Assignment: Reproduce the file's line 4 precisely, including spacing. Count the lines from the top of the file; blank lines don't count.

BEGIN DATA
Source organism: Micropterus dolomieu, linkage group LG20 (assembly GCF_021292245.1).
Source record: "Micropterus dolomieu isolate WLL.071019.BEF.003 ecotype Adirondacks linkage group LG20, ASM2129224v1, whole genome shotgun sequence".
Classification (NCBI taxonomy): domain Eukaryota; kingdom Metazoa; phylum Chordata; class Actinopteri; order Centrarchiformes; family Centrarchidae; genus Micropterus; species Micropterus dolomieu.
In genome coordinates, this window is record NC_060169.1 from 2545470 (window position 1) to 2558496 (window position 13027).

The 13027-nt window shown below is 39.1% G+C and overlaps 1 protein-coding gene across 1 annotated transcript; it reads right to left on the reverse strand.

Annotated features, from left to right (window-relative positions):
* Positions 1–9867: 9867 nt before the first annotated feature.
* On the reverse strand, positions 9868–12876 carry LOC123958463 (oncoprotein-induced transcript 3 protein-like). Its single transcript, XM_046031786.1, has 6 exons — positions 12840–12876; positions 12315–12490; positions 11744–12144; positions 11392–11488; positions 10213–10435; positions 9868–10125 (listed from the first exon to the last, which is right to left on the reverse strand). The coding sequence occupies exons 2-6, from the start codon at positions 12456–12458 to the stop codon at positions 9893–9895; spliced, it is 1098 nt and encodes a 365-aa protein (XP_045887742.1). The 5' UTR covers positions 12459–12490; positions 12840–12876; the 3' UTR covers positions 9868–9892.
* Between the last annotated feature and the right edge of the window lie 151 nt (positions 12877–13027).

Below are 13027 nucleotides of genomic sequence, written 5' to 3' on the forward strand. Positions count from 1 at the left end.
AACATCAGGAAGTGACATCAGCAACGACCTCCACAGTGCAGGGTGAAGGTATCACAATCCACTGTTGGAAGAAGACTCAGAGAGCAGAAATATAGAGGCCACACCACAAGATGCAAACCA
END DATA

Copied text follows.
In genome coordinates, this window is record NC_060169.1 from 2545470 (window position 1) to 2558496 (window position 13027).